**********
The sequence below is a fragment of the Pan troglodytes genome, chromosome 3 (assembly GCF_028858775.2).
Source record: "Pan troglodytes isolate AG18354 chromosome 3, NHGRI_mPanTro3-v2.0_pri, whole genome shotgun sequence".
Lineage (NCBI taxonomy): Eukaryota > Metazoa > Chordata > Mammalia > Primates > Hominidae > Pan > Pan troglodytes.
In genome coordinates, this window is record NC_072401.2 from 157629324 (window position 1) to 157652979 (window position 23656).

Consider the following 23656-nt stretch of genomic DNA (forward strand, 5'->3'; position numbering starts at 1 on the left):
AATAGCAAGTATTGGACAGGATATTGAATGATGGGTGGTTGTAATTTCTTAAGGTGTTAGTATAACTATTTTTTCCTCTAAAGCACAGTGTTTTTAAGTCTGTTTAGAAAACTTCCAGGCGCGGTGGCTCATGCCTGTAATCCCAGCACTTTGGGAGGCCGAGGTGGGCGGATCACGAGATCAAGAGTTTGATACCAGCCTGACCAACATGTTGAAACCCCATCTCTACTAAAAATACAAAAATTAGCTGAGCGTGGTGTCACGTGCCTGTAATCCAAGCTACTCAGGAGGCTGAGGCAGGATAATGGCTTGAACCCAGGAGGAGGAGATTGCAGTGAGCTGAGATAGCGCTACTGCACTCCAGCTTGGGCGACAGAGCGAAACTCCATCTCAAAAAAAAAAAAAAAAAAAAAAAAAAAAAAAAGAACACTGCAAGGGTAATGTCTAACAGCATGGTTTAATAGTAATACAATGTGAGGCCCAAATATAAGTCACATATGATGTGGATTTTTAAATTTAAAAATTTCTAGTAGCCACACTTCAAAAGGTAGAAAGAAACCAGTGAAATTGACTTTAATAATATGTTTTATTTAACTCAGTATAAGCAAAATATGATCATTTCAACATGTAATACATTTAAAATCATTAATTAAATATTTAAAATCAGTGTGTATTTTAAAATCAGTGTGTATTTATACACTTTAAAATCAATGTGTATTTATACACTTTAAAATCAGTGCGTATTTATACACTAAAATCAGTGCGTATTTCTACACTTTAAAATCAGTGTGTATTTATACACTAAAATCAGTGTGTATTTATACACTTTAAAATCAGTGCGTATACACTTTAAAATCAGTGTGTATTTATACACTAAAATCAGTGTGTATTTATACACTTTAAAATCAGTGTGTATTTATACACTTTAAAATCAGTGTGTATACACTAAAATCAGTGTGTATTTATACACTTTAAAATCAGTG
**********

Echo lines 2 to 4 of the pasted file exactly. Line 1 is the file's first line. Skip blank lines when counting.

Source record: "Pan troglodytes isolate AG18354 chromosome 3, NHGRI_mPanTro3-v2.0_pri, whole genome shotgun sequence".
Lineage (NCBI taxonomy): Eukaryota > Metazoa > Chordata > Mammalia > Primates > Hominidae > Pan > Pan troglodytes.
In genome coordinates, this window is record NC_072401.2 from 157629324 (window position 1) to 157652979 (window position 23656).